“Crimeans are not a gift (?) of a soviet dictator?” Then Putin should have no problem in pulling out his “little green men” and allowing Crimeans to return to their homeland (see “Deportation, autonomy, and occupation in the story of one Crimean Tatar” in Euromaidan Press), teach the Tatar language, decide whether to ally themselves with Russia or Ukraine or the EU, submit a legitimate vote (“In an interview on 22 January 2015 Igor Strelkov admitted that his militia group coerced Crimean deputies to vote in favor of secession from Ukraine” – Wikipedia “Crimean status referendum, 2014”) and, in other words, truly practice self-government and self-determination without interference from Russia.

      But Putin’s men are still there, aren’t they? Teaching of the Tatar language is still forbidden, isn’t it? There is a forced diaspora of Crimean citizens to other countries (“Authorities have required Crimean residents either to become Russian citizens or, if they refuse, to be deemed foreigners in Crimea.” – Human Rights Watch, “Ukraine: Fear, Repression in Crimea”). If they are so happy and have so many rights, why are they being forced to become Russian citizens?

      When Putin takes his “fleet of 15 new ships, including two submarines, two missile corvettes, seven counter-sabotage boats, support, rescue and auxiliary vessels.” (Ibid) and sails off to find other countries to dominate, then I’ll give some credence to the idea that the Crimean people have “freedom, self-determination and a national identity”. Until then, they’re under Russian dominion and any references to national identity are a patent lies.

      • Randolph Carter

        Why is it that Tamila Tasheva together with several other people, the co-founders of Crimea SOS, cannot enter Crimea. Under Russian law, they are considered citizens of Russia. To quote: “A denial to recognize Crimea as Russian territory is considered a call for dismantling the Russian state, an extremist activity, and so on. They have specific articles of the Criminal Code of the Russian Federation for this. So for us it is simply not safe to go there. We do not even try, because from the very first days of the occupation we had a clear position and we expressed it. We did hundreds of interviews. The Russian occupation authorities monitor it all and we know that they know about us very well. So as to not expose not only ourselves but also our relatives and members of the organization to danger, we just don’t go there.” [1]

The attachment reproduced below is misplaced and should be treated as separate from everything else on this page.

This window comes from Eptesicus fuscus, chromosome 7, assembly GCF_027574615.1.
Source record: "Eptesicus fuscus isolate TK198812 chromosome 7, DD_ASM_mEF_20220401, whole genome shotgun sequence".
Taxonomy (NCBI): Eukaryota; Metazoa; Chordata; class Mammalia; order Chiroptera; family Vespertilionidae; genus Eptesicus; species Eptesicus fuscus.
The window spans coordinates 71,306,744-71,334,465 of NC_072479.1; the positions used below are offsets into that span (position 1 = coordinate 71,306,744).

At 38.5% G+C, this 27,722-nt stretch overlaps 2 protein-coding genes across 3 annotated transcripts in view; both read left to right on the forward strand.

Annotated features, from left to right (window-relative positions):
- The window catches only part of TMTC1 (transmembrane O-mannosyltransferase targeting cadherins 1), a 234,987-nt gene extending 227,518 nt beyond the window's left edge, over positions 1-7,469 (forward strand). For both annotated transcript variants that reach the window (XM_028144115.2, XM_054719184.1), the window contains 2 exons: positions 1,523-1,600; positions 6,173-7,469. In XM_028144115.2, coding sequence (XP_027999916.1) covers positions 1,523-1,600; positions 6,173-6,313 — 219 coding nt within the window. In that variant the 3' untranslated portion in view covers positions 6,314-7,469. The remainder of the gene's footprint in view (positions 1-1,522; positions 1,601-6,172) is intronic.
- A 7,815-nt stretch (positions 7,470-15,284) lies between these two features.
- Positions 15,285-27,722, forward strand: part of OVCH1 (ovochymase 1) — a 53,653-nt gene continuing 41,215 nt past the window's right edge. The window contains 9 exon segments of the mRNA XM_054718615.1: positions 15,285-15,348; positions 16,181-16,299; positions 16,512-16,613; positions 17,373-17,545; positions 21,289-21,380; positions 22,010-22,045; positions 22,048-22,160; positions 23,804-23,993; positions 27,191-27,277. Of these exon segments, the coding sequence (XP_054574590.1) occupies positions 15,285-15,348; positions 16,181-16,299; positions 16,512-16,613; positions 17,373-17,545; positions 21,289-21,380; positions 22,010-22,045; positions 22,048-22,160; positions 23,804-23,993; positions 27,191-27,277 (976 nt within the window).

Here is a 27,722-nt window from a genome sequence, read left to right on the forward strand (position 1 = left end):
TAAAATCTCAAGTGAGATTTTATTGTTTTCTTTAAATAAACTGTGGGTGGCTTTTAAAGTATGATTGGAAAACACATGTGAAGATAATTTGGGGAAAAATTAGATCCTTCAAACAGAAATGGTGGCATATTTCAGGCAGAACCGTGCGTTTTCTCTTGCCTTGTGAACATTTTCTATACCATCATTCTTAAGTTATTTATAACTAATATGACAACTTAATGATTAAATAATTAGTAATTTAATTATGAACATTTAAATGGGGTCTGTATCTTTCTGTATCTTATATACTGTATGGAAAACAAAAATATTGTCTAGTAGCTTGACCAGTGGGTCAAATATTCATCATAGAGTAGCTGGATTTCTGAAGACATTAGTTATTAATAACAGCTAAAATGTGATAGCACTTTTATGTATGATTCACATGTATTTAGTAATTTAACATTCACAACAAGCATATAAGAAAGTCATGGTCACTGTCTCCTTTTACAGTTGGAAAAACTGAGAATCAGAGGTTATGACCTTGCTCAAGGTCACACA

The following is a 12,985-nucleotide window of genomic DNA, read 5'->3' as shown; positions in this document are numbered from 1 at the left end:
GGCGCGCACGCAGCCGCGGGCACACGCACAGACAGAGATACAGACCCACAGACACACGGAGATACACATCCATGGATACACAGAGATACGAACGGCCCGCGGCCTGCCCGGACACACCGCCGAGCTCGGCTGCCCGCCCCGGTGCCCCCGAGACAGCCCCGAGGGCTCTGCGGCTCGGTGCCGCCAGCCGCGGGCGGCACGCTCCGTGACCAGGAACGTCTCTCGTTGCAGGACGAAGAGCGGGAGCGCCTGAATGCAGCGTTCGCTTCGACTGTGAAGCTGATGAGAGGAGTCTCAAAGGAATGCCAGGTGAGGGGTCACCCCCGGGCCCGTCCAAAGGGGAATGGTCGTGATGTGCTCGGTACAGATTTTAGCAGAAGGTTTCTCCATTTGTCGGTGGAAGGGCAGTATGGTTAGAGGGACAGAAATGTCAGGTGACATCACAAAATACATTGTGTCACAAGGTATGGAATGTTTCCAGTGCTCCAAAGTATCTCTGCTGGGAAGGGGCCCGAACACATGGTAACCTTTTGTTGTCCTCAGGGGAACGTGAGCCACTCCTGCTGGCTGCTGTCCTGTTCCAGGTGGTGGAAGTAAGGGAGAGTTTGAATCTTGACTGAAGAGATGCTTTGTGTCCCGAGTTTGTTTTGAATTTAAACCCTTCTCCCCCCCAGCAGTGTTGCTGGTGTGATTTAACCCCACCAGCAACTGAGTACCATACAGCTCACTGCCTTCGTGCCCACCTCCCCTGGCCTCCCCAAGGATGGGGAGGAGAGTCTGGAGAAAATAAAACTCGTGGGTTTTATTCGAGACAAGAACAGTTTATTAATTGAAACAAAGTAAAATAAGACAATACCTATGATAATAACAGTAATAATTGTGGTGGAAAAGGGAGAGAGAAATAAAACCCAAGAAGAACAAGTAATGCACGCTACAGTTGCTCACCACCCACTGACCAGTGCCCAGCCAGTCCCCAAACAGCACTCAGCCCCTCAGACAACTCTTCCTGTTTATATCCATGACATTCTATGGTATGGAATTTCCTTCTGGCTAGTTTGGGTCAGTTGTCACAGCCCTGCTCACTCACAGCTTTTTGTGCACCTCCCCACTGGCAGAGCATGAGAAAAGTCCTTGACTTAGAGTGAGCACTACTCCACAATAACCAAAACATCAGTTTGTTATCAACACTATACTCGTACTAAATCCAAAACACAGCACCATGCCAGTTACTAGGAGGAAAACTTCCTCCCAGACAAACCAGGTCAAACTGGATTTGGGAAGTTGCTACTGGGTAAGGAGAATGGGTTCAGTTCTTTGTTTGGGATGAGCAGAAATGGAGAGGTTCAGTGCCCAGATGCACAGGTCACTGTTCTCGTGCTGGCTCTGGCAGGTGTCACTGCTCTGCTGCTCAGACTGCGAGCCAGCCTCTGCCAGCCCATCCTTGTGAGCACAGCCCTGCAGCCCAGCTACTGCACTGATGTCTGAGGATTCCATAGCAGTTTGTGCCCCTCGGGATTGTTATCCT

She is now a Russian, not a Crimean whether she wants to be or not. “Since the occupation in Spring 2014, authorities in Crimea have used the expansive and seemingly all-inclusive legal category of “extremism” to frighten the local population into submission and repress dissent. This has entailed closing mass media outlets; searching homes, schools and religious establishment for “extremist” materials; blocking informational sites on the internet; prosecution of people who make unfavourable statements on social networks; detention of journalists and people suspected of disloyalty; prosecution of ideological dissenters for “incitement to separatism;” bans on entry of activists and leaders like Mustafa Dzhemilev; and prosecution for belonging to certain Muslim currents. On top of these rights abuses, there has been an ongoing string of disappearances. The authorities claim to be investigating, but so far most of the cases remain unsolved.” [2]